Shirley Anita St. Hill Chisholm was born on November 30, 1924 in Brooklyn, New York. Her Father, Charles St. Hill was an immigrant from French Guyana (now it is called Guyana) and her mother, Ruby (Seale) was an immigrant from Barbados. Charles was a factory worker and her mother was a seamstress and a mother to help provide for the family. Young couples had a hard time making ends meet, and in hope of saving some of their money, they sent their children back to the Caribbean. Shirley at 3 years old and her 2 younger sisters, Muriel and Odessa went to live with their grandmother in Barbados, where they stayed for 7 years.
When Shirley returned to the U.S she was put into a class two years ahead, but in a year she caught up. When she graduated she was offered scholarships to Vassar and Oberilin colleges, but she enrolled in Brooklyn College because it wasn’t costly.
At college in the 1940s, Shirley majored in psychology and planned to become a teacher since teaching was the only thing profession open to black women.
Shirley graduated with a B.A. with honors in 1946, then taught nursery school while studying for a master’s degree in elementary education at Columbia University. During her college years she joined the Harriet Tubman society. In 1949she married a fellow Columbia student by the name of Conrad Chisholm, and she graduated with her M.A.
In 1960 Shirley helped form the Unity Democratic Club to get more blacks to run for 17 Assembly District of New York State, and in 1964 she offered herself as a democratic candidate. She was chosen as the candidate. Shirley knew it would be hard but went to talk to people at street corners and neighborhood halls. Shirley won by a landslide.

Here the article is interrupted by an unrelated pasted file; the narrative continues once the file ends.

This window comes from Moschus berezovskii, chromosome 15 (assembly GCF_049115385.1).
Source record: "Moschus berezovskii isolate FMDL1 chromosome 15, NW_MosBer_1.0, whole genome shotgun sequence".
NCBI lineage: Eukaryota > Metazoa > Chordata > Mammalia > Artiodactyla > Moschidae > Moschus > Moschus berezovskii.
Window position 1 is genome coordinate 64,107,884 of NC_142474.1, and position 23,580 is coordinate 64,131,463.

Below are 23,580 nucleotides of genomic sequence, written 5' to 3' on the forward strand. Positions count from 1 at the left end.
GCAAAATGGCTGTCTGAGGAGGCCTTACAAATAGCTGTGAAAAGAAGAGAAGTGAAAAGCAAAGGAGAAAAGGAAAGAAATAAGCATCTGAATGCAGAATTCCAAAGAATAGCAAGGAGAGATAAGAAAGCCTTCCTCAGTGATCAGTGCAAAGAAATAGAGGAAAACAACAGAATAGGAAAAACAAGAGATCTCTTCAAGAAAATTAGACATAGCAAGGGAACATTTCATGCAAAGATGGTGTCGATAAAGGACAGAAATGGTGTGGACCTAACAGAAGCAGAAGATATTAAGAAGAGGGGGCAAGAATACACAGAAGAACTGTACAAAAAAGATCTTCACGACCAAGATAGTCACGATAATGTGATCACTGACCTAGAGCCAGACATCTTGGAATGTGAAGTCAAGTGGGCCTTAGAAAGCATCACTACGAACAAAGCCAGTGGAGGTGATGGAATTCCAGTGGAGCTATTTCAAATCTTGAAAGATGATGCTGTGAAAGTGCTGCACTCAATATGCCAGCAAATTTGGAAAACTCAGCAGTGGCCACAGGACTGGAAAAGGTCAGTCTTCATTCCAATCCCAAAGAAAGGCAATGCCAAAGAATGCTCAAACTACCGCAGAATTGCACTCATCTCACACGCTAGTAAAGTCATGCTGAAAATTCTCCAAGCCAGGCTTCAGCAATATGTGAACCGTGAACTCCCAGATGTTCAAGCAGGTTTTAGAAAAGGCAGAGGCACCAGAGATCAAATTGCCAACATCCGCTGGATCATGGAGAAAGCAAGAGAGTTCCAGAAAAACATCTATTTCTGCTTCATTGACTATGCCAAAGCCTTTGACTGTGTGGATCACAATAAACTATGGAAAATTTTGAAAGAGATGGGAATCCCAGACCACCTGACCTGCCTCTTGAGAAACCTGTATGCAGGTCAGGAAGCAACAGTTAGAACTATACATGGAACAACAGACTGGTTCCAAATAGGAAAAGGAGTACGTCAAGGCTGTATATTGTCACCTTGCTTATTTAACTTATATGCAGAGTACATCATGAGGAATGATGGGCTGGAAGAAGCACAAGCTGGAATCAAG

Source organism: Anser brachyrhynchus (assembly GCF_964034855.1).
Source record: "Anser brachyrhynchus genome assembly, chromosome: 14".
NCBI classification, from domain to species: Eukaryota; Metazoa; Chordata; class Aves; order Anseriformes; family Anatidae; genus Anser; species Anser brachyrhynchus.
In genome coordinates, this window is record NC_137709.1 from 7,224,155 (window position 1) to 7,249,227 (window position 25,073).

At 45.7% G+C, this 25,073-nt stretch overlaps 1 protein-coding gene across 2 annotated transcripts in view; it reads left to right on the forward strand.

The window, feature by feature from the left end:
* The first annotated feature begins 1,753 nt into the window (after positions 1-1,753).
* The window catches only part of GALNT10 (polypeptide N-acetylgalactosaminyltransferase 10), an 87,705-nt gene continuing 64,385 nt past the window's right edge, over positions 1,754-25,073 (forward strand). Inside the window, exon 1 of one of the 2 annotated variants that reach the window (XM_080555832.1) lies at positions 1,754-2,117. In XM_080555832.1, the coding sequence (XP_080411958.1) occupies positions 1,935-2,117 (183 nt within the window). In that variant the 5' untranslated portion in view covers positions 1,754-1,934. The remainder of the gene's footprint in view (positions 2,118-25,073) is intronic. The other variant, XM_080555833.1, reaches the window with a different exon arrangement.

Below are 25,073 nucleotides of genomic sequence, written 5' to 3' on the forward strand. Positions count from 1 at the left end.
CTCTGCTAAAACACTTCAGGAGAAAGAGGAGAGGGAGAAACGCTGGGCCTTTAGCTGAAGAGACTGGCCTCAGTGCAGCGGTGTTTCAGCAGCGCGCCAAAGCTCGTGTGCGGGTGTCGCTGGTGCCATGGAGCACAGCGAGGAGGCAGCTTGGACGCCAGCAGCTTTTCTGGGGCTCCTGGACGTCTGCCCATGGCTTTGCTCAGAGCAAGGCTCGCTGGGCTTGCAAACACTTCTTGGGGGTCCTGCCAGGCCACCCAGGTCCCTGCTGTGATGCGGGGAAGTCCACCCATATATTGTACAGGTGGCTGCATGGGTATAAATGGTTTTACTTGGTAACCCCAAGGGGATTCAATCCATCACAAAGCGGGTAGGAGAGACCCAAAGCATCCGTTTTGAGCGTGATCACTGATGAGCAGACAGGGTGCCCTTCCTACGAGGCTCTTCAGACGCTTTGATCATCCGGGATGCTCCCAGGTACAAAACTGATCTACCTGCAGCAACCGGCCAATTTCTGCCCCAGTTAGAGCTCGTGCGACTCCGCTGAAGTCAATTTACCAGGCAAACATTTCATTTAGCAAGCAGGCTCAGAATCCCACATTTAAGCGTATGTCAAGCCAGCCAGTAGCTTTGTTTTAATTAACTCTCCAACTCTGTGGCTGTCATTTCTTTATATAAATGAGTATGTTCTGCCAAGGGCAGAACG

Shirley served the assembly for the next four years. She introduced more than fifty bills and two was passed. One was called the SEEK that helped kids to get to collage. The other was the first unemployment insurance program for workers.
Before the 1968 congressional elections, a new 12th district was created in New York. Shirley decided to run for the seat but she knew it would be hard against James Farmer. Shirley won 34,885 votes to 13,777 votes.
Shirley served the House of Reps. from 1968 to 1983. In 1972 Shirley campaigned for the presidential nomination. Although she knew that she could not win but and consider it not a loss. She said her 1773 book, the Good Fight, “the fact that a black woman dared to run for President seriously, not expecting to win but sincerely trying to, is what it all about. ‘It can be done’
After being twice reelected to congress, Shirley retired in 1983, because her second husband Arthur Hardwick was very ill. She then returned to teaching, served as Purington Professor at Mount Holyoke Collage in Massachusetts for the next four years.
Shirley Anita St. Hill Chisholm is still live today as we speak.
1. Encyclopedia of African-American Culture and History Volume 1 ©1996
3. Chisholm, Shirley.’Leaders from 1960’s Westport Connecticut. Greenwood Press. 1994